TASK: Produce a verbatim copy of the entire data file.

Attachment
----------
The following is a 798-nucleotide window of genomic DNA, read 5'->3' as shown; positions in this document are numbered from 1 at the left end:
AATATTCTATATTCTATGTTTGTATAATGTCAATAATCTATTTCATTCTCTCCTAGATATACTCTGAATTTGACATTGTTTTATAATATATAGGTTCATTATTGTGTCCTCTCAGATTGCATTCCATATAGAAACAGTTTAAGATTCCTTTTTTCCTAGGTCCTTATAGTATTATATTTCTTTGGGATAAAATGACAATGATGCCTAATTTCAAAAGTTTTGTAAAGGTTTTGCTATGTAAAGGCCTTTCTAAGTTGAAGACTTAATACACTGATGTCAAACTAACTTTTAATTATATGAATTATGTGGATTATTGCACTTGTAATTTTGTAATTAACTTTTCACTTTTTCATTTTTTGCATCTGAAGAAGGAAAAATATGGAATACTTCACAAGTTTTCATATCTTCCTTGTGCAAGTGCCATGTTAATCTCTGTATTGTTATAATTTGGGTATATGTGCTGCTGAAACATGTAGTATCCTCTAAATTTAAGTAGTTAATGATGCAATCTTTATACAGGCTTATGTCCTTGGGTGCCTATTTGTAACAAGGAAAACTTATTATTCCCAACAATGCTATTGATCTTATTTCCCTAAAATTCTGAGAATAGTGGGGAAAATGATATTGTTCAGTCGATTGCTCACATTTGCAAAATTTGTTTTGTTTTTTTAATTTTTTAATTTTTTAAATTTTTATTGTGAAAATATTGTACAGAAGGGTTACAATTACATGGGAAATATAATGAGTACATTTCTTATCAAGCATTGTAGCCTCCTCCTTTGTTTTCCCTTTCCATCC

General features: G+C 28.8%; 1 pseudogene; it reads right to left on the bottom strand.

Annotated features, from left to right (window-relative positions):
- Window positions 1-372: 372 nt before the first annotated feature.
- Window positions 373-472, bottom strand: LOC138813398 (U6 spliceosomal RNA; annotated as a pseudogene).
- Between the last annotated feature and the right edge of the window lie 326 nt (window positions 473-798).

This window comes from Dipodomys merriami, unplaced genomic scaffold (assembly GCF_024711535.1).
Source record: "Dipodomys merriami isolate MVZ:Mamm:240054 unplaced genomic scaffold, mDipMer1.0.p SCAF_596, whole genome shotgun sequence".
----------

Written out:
The following is a 798-nucleotide window of genomic DNA, read 5'->3' as shown; positions in this document are numbered from 1 at the left end:
AATATTCTATATTCTATGTTTGTATAATGTCAATAATCTATTTCATTCTCTCCTAGATATACTCTGAATTTGACATTGTTTTATAATATATAGGTTCATTATTGTGTCCTCTCAGATTGCATTCCATATAGAAACAGTTTAAGATTCCTTTTTTCCTAGGTCCTTATAGTATTATATTTCTTTGGGATAAAATGACAATGATGCCTAATTTCAAAAGTTTTGTAAAGGTTTTGCTATGTAAAGGCCTTTCTAAGTTGAAGACTTAATACACTGATGTCAAACTAACTTTTAATTATATGAATTATGTGGATTATTGCACTTGTAATTTTGTAATTAACTTTTCACTTTTTCATTTTTTGCATCTGAAGAAGGAAAAATATGGAATACTTCACAAGTTTTCATATCTTCCTTGTGCAAGTGCCATGTTAATCTCTGTATTGTTATAATTTGGGTATATGTGCTGCTGAAACATGTAGTATCCTCTAAATTTAAGTAGTTAATGATGCAATCTTTATACAGGCTTATGTCCTTGGGTGCCTATTTGTAACAAGGAAAACTTATTATTCCCAACAATGCTATTGATCTTATTTCCCTAAAATTCTGAGAATAGTGGGGAAAATGATATTGTTCAGTCGATTGCTCACATTTGCAAAATTTGTTTTGTTTTTTTAATTTTTTAATTTTTTAAATTTTTATTGTGAAAATATTGTACAGAAGGGTTACAATTACATGGGAAATATAATGAGTACATTTCTTATCAAGCATTGTAGCCTCCTCCTTTGTTTTCCCTTTCCATCC

General features: G+C 28.8%; 1 pseudogene; it reads right to left on the bottom strand.

Annotated features, from left to right (window-relative positions):
- Window positions 1-372: 372 nt before the first annotated feature.
- Window positions 373-472, bottom strand: LOC138813398 (U6 spliceosomal RNA; annotated as a pseudogene).
- Between the last annotated feature and the right edge of the window lie 326 nt (window positions 473-798).

This window comes from Dipodomys merriami, unplaced genomic scaffold (assembly GCF_024711535.1).
Source record: "Dipodomys merriami isolate MVZ:Mamm:240054 unplaced genomic scaffold, mDipMer1.0.p SCAF_596, whole genome shotgun sequence".